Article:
Baymax, the giant, cuddly health bot turned crimefighter and his brainy would-be superhero friends are back in “Big Hero 6 The Series,” premiering as a weekend event Saturday, June 9, and Sunday, June 10, on Disney Channel, the DisneyNOW TV Everywhere app and Disney Channel VOD platforms.

The premiere event features two back-to-back episodes each day from 9 to 10 a.m. EDT/PDT. The series will air new episodes each Saturday thereafter through September.

Big Hero 6 The Series” picks up where the Academy Award-winning movie left off with 14-year-old Hiro attending the San Fransokyo Institute of Technology by day and moonlighting with Baymax as a crimefighter, along with his college friends Go Go, Wasabi, Honey Lemon and Fred. The series was set up last November with the TV movie “Baymax Returns,” which rewound to just before the original movie ended, revisiting how Hiro rebuilt Baymax while giving the new series a foundation for new adventures.

“The idea was to re-immerse kids into the movie and show the world in this new 2D version,” explains Bob Schooley, who exec produces along with longtime producing partner Mark McCorkle and supervising director Nick Filippi. “It captures a few of the key, emotional moments from the end of the movie but gets the audience used to the show’s different style. We wanted a story with a little bit of familiarity from the movie but opened it up in a way that introduced you to the new world the show was going to be taking place in.”

Schooley, McCorkle and Filippi know a thing or two about adapting beloved movies into successful series. Between them, their list of hits include “The Penguins of Madagascar,” “Monsters vs. Aliens,” “Buzz Lightyear of Star Command,” “All Hail King Julien,” “Hercules” and “Aladdin.” And they’re the team behind Disney’s hit series “Kim Possible” as well.

Disney asked the team to take a stab a developing the series. “Because we did ‘Kim Possible,’ which was sort of this combination of action, comedy and heart, this was right in our wheelhouse, so we were an easy sale for this property,” Schooley says.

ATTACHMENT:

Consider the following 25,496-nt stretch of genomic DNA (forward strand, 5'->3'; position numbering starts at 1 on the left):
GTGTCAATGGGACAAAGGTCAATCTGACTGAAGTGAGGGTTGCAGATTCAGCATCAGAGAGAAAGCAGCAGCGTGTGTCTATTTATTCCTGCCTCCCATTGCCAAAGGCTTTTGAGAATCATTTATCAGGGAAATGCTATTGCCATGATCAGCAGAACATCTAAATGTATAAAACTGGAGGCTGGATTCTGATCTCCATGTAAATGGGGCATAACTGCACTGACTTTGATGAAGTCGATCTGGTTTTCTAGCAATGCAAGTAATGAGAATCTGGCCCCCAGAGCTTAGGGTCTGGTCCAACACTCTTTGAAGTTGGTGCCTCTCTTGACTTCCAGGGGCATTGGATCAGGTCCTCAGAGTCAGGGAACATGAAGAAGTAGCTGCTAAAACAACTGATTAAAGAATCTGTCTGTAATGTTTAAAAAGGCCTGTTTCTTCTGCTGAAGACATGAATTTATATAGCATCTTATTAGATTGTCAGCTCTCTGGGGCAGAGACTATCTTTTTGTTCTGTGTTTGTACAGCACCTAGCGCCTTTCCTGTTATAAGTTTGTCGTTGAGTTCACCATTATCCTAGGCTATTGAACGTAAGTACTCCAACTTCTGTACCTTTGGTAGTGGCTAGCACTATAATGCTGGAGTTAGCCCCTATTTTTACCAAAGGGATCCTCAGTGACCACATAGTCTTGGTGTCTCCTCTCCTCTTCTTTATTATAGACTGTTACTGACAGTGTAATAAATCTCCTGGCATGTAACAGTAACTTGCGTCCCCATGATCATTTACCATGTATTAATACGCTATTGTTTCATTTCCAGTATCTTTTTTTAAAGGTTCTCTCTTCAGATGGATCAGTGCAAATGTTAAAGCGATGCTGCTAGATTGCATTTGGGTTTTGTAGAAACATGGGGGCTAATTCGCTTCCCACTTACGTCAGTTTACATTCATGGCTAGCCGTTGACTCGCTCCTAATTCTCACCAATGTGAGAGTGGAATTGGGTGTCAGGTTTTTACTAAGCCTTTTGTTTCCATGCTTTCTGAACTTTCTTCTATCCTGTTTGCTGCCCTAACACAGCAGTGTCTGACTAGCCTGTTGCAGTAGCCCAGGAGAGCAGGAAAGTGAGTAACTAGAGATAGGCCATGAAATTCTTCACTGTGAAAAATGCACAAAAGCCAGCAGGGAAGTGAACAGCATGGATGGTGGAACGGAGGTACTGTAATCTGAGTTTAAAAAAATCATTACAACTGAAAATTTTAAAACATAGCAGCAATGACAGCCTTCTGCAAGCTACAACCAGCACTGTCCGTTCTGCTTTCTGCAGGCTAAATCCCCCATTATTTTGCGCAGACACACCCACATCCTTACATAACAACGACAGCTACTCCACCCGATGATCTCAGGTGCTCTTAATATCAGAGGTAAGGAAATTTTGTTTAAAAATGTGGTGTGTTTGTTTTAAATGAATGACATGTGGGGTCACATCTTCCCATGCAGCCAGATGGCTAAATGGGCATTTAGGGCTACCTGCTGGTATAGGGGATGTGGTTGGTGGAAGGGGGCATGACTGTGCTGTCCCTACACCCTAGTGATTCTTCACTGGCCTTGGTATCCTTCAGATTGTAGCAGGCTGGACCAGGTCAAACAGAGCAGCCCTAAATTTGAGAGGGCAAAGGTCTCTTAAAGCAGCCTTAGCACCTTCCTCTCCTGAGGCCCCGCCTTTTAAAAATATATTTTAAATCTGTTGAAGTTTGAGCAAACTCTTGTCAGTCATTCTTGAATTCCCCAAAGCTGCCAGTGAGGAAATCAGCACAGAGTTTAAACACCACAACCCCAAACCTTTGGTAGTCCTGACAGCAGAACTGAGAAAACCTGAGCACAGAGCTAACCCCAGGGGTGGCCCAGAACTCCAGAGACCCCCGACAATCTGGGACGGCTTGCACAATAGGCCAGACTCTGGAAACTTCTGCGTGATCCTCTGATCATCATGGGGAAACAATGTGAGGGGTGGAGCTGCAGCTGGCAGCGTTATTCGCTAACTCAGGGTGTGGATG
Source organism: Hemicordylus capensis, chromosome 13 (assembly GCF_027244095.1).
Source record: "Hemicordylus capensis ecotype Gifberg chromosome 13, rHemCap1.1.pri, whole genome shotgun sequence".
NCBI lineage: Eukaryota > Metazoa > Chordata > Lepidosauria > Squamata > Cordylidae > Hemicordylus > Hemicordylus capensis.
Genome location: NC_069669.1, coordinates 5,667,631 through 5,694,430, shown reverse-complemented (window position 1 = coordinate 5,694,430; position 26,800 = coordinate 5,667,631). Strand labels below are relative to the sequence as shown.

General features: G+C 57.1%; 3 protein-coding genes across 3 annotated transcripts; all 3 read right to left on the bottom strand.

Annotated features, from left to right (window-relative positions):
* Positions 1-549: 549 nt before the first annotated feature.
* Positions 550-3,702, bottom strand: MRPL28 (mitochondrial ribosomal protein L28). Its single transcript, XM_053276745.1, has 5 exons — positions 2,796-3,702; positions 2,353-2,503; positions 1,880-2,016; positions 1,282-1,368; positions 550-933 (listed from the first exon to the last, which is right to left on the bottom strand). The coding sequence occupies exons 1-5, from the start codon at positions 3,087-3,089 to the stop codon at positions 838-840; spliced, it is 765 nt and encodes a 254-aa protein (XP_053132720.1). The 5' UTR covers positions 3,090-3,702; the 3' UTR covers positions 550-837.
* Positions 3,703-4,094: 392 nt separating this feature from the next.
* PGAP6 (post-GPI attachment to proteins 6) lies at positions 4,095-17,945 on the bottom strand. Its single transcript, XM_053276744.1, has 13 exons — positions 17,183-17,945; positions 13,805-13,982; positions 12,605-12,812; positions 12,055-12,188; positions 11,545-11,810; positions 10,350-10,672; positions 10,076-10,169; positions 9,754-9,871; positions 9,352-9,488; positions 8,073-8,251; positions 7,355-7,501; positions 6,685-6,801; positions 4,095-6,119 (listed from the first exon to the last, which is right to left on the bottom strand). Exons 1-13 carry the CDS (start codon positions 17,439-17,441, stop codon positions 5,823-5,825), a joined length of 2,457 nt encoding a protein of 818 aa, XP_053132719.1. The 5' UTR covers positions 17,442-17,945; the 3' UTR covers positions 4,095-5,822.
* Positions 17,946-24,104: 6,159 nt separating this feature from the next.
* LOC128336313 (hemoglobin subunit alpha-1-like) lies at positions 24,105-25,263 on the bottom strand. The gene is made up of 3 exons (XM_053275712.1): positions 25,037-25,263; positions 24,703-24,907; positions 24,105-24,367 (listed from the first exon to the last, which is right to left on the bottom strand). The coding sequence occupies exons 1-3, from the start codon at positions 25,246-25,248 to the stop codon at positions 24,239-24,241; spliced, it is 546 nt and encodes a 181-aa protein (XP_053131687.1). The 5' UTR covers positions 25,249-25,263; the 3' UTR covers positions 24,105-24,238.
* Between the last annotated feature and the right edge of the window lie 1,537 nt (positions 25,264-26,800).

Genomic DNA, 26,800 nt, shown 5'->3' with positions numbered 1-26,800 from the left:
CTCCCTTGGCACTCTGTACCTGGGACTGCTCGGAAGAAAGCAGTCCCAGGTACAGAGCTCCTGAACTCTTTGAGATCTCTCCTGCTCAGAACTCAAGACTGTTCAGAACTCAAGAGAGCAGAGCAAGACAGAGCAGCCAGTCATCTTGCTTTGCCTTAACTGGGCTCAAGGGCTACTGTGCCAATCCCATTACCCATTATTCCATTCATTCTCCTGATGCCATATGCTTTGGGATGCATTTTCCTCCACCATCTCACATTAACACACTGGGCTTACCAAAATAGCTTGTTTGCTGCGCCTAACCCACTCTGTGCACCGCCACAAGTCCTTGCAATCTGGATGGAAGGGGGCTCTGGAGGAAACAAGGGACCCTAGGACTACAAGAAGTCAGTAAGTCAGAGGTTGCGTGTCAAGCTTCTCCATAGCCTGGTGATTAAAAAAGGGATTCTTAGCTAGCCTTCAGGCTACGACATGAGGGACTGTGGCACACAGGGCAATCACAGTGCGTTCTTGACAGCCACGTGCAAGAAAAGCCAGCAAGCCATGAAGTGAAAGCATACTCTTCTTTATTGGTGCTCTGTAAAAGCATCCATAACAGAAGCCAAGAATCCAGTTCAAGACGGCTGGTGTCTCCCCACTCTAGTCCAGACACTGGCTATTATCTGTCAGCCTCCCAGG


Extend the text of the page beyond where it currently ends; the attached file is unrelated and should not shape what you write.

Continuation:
“Well, one thing that helps [with adapting a movie to series],” starts McCorkle. “Is to have a really great movie,” finishes Schooley.

“If you’re starting with something from Walt Disney Feature Animation, you’re going to have great characters and all that, so it’s up to us to figure out a new way to move forward,” says McCorkle. With “Big Hero 6 The Series,” that was fairly easy. The main characters are “all new at being superheroes, so that was an area we could explore. Hiro’s new at this school, he’s a 14-year-old going to college. He’s a bit stubborn, a bit reckless and he takes risks. Those are all good ingredients for stories,” he says.

The movie’s ending helped set the stage as well. “It ends like it’s the pilot for a show,” says Schooley. “They’re all soaring at the camera, ready to have more adventures and we want to see those adventures.”

The look of the series is a little different than that of the film, in which most of the characters are more angular and a little more anime, with the exception of Baymax. “He does have those strong elements of our design style, but we had to keep him round and friendly,” explains Filippi. “He still does have the design elements of the intersecting lines that are the anchor points for our animators, but his just include a lot more curves.”

Coming up with a design style that separated the series from the movie was key. “We wanted something that didn’t just look like a coloring book version of the movie,” explains Schooley. “The challenge was coming up with something that we felt would give it that action-adventure feel with a little bit of anime, to have that anime meets American animation feel as part of the sort of mashup culture of Tokyo meets San Francisco.”

The majority of the cast from the film is back for the series: Ryan Potter as Hiro, Maya Rudolph as his Aunt Cass, Scott Adsit as Baymax, Jamie Chung as Go Go, Khary Payton as Wasabi, Genesis Rodriguez as Honey Lemon and Alan Tudyk as Alistair Krei. Brooks Wheelan replaces T.J. Miller as Fred. Returning recurring voice talent includes Stan Lee as Fred’s dad and Jenifer Lewis as the university’s mysterious Professor Granville.

An array of guest stars will also voice characters, including celebrity chefs Gordon Ramsey and Alton Brown, and “Conan” sidekick Andy Richter, who voices Globby, a purse snatcher who winds up paying an unusual price for his crime in the clip below.

“Big Hero 6 The Series,” which has episodes that run 22-minutes each, has already been picked up for a second season.